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My personal (but public) notes about my homebrewing, knitting and other random stuff

Thursday, February 23, 2006

New balls, please

I've been working on my garter ridge scarf this evening while watching a DVD (the interesting, if somewhat gruesome, film The Hollow Man). I've finally reached the end of my first skein of yarn, and the scarf is now at a length of 40". It's just under 7" wide, for a total area so far of 280 square inches. The gauge is 15 stitches to 4" or 3.75 stitches per inch. A single row takes approximately 26" of yarn - not quite as much (compared to overall width) as the ribbed scarf, but not far off. (that was measured on a knit row - I suspect the figure might be a bit different for a purl row - indeed, you'd really need to take the average over several rows to get a useful figure, but it's much easier to measure the amount of yarn when you're nearing the end of a skein). This is using chunky acrylic yarn on 6mm needles. I have just joined in the second, and final, skein and knitted the final row needed to make up a pattern unit (I always prefer to knit 16 rows at a time where possible).

While I'm on the subject of this scarf, I'll just mention that I started out by keeping track of my rows on the back of an envelope and then I got round to getting a row counter, and I'm finding that to be much more convenient. I have it on the end of one needle (the one that was free at the start of a pattern repeat), and I increment the counter by 2 every time that needle becomes free again, resetting it to 01 when I start the pattern block for the next time. That way if the counter is on the right hand needle it has the relevant line number, n, and if it's on the left hand needle it has n-1. Either way, I then know whether to knit or purl, having memorised the simple pattern. To be honest, by this stage I could probably figure out what to do just by looking at the knitting itself, but it's good to have the row counter to confirm it.

For most of the things I've knitted, I've not bothered with counting the rows as I've been more interested in absolute lengths (mostly in inches) if at all, but I'm sure my row counters will come in handy when I knit other things having a multi-row repeating pattern.

On the needles at the moment I have two scarves (garter ridge and ribbed), a test swatch for continental (left-hand yarn) knitting in stocking stitch (it started off in garter stitch and may yet evolve into some form of ribbing or perhaps moss stitch in the next few rows), and a tryout sock heel (based on Elizabeth Zimmermann's instructions from Knitting Without Tears so that I know what I'm doing when I come to make my actual socks (since it will take several hours to knit the 6" or so of 2x2 ribbing before I reach the heel, I don't particularly need to wait to finish my test heel before I start on the real sock, but I haven't yet got round to casting on for it).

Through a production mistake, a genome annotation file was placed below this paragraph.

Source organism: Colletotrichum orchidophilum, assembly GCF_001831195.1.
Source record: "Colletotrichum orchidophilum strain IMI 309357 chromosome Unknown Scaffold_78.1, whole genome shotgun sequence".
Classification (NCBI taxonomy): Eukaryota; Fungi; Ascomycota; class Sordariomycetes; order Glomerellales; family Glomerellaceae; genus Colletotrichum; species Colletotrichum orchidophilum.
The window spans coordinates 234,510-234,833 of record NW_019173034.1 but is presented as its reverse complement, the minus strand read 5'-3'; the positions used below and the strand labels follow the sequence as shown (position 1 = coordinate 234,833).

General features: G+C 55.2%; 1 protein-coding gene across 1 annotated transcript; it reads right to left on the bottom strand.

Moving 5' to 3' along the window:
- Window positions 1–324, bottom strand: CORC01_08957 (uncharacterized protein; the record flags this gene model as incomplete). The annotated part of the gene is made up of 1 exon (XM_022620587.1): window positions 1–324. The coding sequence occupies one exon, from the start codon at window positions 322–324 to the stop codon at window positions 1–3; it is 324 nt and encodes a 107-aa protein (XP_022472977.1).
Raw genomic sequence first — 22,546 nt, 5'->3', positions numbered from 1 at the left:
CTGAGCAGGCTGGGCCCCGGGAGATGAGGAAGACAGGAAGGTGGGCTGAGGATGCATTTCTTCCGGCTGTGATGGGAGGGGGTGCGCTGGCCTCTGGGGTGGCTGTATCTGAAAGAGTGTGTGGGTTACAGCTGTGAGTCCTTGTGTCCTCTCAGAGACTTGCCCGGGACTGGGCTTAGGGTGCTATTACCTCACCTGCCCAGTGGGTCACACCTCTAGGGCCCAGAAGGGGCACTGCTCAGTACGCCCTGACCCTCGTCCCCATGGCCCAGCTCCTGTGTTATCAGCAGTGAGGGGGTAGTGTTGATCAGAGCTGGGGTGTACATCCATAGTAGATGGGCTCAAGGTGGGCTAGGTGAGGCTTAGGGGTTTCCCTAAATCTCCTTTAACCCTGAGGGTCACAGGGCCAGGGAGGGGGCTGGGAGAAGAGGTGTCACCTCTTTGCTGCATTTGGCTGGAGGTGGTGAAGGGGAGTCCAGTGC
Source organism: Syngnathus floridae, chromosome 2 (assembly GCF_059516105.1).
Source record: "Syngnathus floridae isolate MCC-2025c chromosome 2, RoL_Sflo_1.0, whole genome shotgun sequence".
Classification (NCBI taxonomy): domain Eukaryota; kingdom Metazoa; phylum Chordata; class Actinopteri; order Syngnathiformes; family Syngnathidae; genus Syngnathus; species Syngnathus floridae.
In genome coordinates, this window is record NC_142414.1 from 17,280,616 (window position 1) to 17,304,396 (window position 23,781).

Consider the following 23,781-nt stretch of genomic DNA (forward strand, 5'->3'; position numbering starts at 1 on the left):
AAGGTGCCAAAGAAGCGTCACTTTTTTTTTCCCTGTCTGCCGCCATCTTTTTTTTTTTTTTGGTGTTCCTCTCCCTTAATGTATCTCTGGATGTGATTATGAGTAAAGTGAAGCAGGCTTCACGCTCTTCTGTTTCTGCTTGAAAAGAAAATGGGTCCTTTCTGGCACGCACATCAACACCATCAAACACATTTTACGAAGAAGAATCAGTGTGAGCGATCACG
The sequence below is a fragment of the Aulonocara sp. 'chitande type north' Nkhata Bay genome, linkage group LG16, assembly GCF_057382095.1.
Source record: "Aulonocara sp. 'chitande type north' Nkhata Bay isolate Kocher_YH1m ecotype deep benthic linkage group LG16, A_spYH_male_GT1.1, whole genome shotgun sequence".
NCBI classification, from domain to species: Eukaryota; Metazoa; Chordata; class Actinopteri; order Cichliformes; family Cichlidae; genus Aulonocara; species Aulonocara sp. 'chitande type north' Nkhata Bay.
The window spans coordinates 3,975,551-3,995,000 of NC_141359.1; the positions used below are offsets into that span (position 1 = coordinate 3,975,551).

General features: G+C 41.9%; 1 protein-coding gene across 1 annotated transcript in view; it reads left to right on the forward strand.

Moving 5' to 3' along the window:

Projects I'm hoping to start soon include my socks, a tote bag (based on a pattern from Stitch 'n Bitch) to keep my knitting in (rather than the plastic carrier bags I currently use) and a tam o'shanter hat (from Zimmermann). I've got a few other ideas too, but those are the main ones I want to get done. I've decided not to start on another scarf until I've got at least one of the current ones finished. I'm also considering knitting a set of coasters (or if I'm feeling ambitious, maybe even table mats) for a wedding present for some friends, using a similar idea to the last wok holder I knitted up - I've just realised I didn't blog that one, but it was a simple stocking stitch rectangle using two strands of (DK acrylic) yarn simultaneously (red and blue, in that case) on 5mm needles, making for a nice thickish fabric - but probably incorporating a garter stitch or moss stitch border (more likely the latter) for decorative effect and to stop them curling too much.
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